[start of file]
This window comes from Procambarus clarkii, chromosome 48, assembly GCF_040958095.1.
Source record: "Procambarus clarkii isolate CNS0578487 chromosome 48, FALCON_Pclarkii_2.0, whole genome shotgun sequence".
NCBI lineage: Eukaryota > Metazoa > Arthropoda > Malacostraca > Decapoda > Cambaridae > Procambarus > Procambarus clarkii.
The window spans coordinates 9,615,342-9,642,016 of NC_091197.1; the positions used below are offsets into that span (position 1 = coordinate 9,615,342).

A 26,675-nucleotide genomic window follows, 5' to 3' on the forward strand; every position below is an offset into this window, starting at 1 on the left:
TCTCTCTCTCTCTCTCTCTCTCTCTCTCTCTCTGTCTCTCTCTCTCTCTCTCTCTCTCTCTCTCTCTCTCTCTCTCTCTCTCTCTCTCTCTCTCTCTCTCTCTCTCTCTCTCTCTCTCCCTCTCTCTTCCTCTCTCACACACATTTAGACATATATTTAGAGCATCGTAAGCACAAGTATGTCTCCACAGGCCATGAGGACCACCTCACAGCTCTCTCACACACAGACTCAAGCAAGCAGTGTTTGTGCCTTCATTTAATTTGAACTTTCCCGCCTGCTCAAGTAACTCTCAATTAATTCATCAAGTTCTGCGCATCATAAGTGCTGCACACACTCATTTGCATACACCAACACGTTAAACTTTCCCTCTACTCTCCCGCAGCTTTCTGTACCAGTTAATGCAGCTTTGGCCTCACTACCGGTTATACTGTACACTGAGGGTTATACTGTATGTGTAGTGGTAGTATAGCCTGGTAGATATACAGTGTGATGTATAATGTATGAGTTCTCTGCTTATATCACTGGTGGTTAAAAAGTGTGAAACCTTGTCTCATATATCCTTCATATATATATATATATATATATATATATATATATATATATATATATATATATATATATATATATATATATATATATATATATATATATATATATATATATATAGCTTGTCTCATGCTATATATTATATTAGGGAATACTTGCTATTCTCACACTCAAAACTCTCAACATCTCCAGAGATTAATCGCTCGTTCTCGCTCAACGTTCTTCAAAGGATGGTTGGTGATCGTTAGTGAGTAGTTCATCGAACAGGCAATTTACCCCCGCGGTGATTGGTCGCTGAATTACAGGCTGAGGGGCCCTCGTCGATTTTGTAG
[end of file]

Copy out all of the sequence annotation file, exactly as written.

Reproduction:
This window comes from Procambarus clarkii, chromosome 48, assembly GCF_040958095.1.
Source record: "Procambarus clarkii isolate CNS0578487 chromosome 48, FALCON_Pclarkii_2.0, whole genome shotgun sequence".
NCBI lineage: Eukaryota > Metazoa > Arthropoda > Malacostraca > Decapoda > Cambaridae > Procambarus > Procambarus clarkii.
The window spans coordinates 9,615,342-9,642,016 of NC_091197.1; the positions used below are offsets into that span (position 1 = coordinate 9,615,342).

A 26,675-nucleotide genomic window follows, 5' to 3' on the forward strand; every position below is an offset into this window, starting at 1 on the left:
TCTCTCTCTCTCTCTCTCTCTCTCTCTCTCTCTGTCTCTCTCTCTCTCTCTCTCTCTCTCTCTCTCTCTCTCTCTCTCTCTCTCTCTCTCTCTCTCTCTCTCTCTCTCTCTCTCTCTCCCTCTCTCTTCCTCTCTCACACACATTTAGACATATATTTAGAGCATCGTAAGCACAAGTATGTCTCCACAGGCCATGAGGACCACCTCACAGCTCTCTCACACACAGACTCAAGCAAGCAGTGTTTGTGCCTTCATTTAATTTGAACTTTCCCGCCTGCTCAAGTAACTCTCAATTAATTCATCAAGTTCTGCGCATCATAAGTGCTGCACACACTCATTTGCATACACCAACACGTTAAACTTTCCCTCTACTCTCCCGCAGCTTTCTGTACCAGTTAATGCAGCTTTGGCCTCACTACCGGTTATACTGTACACTGAGGGTTATACTGTATGTGTAGTGGTAGTATAGCCTGGTAGATATACAGTGTGATGTATAATGTATGAGTTCTCTGCTTATATCACTGGTGGTTAAAAAGTGTGAAACCTTGTCTCATATATCCTTCATATATATATATATATATATATATATATATATATATATATATATATATATATATATATATATATATATATATATATATATATATATATATATATATATATATAGCTTGTCTCATGCTATATATTATATTAGGGAATACTTGCTATTCTCACACTCAAAACTCTCAACATCTCCAGAGATTAATCGCTCGTTCTCGCTCAACGTTCTTCAAAGGATGGTTGGTGATCGTTAGTGAGTAGTTCATCGAACAGGCAATTTACCCCCGCGGTGATTGGTCGCTGAATTACAGGCTGAGGGGCCCTCGTCGATTTTGTAG